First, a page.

"Billy is a very sincere guy. This is a man who is totally distraught by the loss of life, and he's having a tough time dealing with that," said Bottalico, the general chairman of the Association of Commuter Rail Employees.
Rockefeller, 46, has been an engineer for about 11 years and a Metro-North employee for about 20, he said.
Positive train control, or PTC, is designed to forestall the human errors that cause about 40 percent of train accidents. The transportation safety board has urged railroads to install PTC in some form since 1970, and after a 2005 head-on collision killed 25 people near Los Angeles, Congress in 2008 ordered rail lines to adopt the technology by December 2015.
Grady Cothen, a former FRA safety official, said a PTC system would have prevented Sunday's crash if the brakes were working normally. And Steve Ditmeyer, a former FRA official who teaches at Michigan State University, said the technology would have monitored the brakes and would not have allowed the train to exceed the speed limit.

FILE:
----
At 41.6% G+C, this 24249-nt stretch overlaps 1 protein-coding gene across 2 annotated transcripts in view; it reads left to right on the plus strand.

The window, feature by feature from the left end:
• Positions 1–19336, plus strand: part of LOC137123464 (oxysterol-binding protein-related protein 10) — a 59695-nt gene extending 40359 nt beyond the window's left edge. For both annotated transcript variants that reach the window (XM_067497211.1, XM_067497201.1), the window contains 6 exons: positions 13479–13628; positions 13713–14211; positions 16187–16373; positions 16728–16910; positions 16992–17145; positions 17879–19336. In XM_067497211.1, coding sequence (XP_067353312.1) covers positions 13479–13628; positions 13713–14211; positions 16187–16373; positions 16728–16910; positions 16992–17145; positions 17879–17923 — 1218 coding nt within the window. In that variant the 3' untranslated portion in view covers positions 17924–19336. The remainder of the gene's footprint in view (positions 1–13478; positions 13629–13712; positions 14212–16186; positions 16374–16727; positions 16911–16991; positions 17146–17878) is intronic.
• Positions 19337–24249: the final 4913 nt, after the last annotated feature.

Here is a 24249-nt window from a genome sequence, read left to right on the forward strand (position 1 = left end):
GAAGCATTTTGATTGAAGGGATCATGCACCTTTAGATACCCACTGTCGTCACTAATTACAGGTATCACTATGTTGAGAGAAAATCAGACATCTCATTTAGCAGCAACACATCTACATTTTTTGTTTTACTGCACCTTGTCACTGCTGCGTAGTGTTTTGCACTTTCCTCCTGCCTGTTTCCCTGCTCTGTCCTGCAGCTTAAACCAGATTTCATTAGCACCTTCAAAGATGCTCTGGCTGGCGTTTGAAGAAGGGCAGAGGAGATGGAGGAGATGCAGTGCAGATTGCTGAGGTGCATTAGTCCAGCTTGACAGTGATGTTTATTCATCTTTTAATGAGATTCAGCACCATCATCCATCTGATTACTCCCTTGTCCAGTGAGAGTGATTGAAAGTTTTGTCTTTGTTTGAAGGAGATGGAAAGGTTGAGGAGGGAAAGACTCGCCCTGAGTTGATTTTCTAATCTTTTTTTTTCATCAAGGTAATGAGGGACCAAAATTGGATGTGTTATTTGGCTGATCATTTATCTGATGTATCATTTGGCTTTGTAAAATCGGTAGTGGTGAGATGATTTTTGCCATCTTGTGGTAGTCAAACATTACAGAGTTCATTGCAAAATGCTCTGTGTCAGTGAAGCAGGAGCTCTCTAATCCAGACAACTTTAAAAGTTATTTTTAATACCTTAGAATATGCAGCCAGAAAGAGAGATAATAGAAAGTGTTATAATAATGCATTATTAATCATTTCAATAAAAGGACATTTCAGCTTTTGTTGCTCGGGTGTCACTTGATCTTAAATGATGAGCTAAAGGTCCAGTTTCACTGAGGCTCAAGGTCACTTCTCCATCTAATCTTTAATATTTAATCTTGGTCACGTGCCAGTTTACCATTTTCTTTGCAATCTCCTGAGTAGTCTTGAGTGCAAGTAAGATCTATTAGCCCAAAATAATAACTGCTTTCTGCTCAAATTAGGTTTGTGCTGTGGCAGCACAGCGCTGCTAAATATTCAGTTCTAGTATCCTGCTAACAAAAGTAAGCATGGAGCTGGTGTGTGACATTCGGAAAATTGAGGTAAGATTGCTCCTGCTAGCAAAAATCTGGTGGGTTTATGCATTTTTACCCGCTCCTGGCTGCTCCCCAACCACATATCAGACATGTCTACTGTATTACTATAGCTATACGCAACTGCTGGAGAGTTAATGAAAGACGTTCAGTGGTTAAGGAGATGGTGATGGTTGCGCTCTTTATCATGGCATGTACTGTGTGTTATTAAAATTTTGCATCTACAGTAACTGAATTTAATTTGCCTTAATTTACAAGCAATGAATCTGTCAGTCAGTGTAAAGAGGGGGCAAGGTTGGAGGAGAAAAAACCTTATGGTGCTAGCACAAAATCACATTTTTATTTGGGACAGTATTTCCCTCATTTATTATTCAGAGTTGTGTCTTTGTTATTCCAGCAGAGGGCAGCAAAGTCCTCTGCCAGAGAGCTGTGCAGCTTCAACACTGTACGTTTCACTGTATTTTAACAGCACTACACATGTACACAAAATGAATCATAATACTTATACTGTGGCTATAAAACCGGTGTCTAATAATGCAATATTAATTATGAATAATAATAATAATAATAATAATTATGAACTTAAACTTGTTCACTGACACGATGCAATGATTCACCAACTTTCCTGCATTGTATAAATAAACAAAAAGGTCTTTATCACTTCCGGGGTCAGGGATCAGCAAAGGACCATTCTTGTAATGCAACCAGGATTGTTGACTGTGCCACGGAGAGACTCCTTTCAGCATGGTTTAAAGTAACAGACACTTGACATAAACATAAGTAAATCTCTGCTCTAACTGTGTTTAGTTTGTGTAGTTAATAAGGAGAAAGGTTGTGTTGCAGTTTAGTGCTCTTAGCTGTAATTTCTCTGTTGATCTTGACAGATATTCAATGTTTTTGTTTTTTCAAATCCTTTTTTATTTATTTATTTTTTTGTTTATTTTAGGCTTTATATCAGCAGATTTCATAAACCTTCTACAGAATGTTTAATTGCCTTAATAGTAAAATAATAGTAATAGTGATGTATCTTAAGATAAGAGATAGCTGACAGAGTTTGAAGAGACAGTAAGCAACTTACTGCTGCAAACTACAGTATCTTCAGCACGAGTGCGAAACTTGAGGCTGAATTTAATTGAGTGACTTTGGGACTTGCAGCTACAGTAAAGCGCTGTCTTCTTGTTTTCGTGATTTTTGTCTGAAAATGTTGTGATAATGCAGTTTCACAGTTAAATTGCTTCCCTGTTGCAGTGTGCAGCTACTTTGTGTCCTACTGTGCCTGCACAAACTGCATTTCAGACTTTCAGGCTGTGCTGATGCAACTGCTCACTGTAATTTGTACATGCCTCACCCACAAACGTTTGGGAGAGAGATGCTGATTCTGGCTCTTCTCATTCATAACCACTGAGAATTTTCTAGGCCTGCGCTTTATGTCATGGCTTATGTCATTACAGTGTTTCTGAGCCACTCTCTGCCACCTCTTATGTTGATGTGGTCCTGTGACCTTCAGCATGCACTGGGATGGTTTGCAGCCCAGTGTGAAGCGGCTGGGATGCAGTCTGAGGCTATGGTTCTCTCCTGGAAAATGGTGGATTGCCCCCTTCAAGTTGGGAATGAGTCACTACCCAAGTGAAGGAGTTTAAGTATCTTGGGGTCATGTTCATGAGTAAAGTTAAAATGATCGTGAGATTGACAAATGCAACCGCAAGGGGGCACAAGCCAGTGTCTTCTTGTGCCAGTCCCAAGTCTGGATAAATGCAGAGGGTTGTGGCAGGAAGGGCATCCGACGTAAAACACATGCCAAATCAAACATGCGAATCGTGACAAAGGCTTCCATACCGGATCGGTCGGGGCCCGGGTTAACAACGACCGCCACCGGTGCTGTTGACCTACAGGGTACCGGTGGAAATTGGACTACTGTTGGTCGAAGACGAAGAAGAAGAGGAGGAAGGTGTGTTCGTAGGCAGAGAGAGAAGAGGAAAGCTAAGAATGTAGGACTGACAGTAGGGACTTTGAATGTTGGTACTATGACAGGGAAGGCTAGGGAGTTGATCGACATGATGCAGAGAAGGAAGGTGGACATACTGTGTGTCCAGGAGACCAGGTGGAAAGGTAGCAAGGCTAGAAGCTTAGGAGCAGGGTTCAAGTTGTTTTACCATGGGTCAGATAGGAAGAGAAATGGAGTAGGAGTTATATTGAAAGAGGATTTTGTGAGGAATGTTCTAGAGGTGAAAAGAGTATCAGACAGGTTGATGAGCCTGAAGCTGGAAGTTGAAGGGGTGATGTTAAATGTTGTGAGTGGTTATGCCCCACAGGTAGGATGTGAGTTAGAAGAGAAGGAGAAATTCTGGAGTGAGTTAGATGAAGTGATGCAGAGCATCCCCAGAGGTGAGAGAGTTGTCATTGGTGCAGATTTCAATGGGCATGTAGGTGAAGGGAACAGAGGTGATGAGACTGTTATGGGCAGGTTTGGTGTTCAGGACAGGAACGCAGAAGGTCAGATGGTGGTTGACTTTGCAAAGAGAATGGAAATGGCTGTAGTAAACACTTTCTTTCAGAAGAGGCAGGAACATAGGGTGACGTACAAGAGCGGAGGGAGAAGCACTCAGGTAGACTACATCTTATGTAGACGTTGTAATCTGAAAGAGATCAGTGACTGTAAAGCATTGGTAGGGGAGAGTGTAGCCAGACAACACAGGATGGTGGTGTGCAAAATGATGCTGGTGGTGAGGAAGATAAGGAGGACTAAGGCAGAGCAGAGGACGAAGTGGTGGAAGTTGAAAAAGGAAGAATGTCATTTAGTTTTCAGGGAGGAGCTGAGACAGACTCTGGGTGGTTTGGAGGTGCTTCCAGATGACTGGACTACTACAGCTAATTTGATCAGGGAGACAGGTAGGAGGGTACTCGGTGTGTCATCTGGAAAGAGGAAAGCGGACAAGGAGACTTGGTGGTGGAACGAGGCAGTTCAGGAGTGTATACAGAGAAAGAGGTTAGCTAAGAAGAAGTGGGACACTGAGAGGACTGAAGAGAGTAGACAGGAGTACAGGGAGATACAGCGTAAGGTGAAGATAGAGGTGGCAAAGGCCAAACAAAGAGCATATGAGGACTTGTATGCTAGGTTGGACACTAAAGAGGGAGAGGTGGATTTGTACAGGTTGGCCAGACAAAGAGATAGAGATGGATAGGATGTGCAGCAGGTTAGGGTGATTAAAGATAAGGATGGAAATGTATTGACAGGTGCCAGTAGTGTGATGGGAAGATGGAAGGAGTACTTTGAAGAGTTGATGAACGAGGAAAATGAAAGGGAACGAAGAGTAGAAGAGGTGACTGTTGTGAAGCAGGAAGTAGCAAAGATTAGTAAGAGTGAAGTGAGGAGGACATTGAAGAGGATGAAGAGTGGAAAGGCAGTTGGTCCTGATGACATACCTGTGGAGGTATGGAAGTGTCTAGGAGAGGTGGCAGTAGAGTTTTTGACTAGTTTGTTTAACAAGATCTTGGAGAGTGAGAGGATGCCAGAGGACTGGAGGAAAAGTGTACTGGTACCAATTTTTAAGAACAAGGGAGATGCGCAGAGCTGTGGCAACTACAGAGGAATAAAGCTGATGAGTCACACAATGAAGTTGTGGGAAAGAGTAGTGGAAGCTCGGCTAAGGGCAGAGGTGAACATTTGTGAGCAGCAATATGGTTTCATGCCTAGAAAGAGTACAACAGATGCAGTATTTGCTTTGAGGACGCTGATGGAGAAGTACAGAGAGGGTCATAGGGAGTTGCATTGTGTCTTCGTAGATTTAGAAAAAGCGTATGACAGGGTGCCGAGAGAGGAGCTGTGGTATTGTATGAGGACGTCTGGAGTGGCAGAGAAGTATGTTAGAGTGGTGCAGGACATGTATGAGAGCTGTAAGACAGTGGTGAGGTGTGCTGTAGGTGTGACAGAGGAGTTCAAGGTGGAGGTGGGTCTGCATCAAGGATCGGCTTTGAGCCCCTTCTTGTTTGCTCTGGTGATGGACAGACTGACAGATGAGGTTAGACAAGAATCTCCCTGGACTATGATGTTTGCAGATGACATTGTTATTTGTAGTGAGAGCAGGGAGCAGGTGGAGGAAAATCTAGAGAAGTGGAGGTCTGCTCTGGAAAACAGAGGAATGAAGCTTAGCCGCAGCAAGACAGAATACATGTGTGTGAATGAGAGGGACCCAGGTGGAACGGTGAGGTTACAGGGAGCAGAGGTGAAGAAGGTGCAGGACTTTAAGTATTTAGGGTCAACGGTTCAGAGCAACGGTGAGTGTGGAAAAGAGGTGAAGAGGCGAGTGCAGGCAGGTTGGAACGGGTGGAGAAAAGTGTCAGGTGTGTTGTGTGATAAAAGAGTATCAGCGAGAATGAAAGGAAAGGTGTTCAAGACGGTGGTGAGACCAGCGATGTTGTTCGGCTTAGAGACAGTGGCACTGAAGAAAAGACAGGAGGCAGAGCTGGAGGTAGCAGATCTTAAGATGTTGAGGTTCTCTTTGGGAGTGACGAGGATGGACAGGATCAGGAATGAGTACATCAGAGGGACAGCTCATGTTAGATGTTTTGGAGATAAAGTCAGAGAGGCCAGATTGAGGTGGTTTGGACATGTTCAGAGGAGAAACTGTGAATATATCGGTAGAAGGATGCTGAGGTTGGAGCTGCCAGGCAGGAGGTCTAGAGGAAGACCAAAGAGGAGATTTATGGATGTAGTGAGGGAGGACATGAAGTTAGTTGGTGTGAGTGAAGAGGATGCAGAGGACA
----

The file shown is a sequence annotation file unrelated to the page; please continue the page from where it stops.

"A properly installed PTC system would have prevented this train from crashing," he said. "If the engineer would not have taken control of slowing the train down, the PTC system would have."
The Metropolitan Transportation Authority, which runs Metro-North, began planning for a PTC system as soon as the law was put into effect, spokeswoman Marjorie Anders said. After some early-stage work such as buying radio frequencies, the MTA awarded $428 million in contracts in September to develop the system for Metro-North and its sister Long Island Rail Road.
But the MTA has advocated for an extension to 2018, saying it's difficult to install such a system across more than 1,000 rail cars and 1,200 miles of track.
"It's not a simple, off-the-shelf solution," Anders said Monday.
On Sunday, the train was about half full, with about 150 people aboard, when it ran off the rails while rounding a bend where the Harlem and Hudson rivers meet. The lead car landed inches from the water.